Balan Sarojini, B.; Gregory, J. M.; Tailleux, R.; Bigg, G. R. ; Blaker, A. T.; Cameron, D. R.; Edwards, N. R.; Megann, A. P.; Shaffrey, L. C. and Sinha, B.
High frequency variability of the Atlantic meridional overturning circulation.
Ocean Science, 7 pp. 471–486.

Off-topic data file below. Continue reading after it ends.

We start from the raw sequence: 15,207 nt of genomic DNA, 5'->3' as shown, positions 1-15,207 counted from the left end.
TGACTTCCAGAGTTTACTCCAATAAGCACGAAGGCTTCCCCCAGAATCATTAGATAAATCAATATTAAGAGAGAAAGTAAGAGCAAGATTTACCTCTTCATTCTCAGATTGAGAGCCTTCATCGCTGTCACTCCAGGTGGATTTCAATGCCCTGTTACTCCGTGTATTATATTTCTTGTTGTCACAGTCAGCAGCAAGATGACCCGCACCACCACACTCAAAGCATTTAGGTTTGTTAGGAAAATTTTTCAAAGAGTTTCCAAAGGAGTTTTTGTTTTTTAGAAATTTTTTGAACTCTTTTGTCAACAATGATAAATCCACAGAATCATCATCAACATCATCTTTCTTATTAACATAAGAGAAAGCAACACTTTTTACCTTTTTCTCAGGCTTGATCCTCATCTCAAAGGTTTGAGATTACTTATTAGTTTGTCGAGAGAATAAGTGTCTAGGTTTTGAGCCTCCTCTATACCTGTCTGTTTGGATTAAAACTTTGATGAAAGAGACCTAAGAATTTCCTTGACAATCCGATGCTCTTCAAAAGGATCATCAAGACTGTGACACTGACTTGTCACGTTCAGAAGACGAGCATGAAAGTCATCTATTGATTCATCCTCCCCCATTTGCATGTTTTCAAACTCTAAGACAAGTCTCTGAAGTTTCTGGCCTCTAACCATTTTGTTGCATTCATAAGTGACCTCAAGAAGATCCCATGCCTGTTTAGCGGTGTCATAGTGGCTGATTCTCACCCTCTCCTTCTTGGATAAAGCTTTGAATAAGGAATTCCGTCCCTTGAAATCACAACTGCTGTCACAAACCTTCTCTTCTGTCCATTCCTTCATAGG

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We compare the variability of the Atlantic meridional overturning circulation (AMOC) as simulated by the coupled climate models of the RAPID project, which cover a wide range of resolution and complexity, and observed by the RAPID/MOCHA array at about 26° N. We analyse variability on a range of timescales, from five-daily to interannual. In models of all resolutions there is substantial variability on timescales of a few days; in most AOGCMs the amplitude of the variability is of somewhat larger magnitude than that observed by the RAPID array, while the time-mean is within about 10 % of the observational estimate. The amplitude of the simulated annual cycle is similar to observations, but the shape of the annual cycle shows a spread among the models. A dynamical decomposition shows that in the models, as in observations, the AMOC is predominantly geostrophic (driven by pressure and sea-level gradients), with both geostrophic and Ekman contributions to variability, the latter being exaggerated and the former underrepresented in models. Other ageostrophic terms, neglected in the observational estimate, are small but not negligible. The time-mean of the western boundary current near the latitude of the RAPID/MOCHA array has a much wider model spread than the AMOC does, indicating large differences among models in the simulation of the wind-driven gyre circulation, and its variability is unrealistically small in the models. In many RAPID models and in models of the Coupled Model Intercomparison Project Phase 3 (CMIP3), interannual variability of the maximum of the AMOC wherever it lies, which is a commonly used model index, is similar to interannual variability in the AMOC at 26° N. Annual volume and heat transport timeseries at the same latitude are well-correlated within 15–45° N, indicating the climatic importance of the AMOC. In the RAPID and CMIP3 models, we show that the AMOC is correlated over considerable distances in latitude, but not the whole extent of the North Atlantic; consequently interannual variability of the AMOC at 50° N, where it is particularly relevant to European climate, is not well-correlated with that of the AMOC at 26° N, where it is monitored by the RAPID/MOCHA array.
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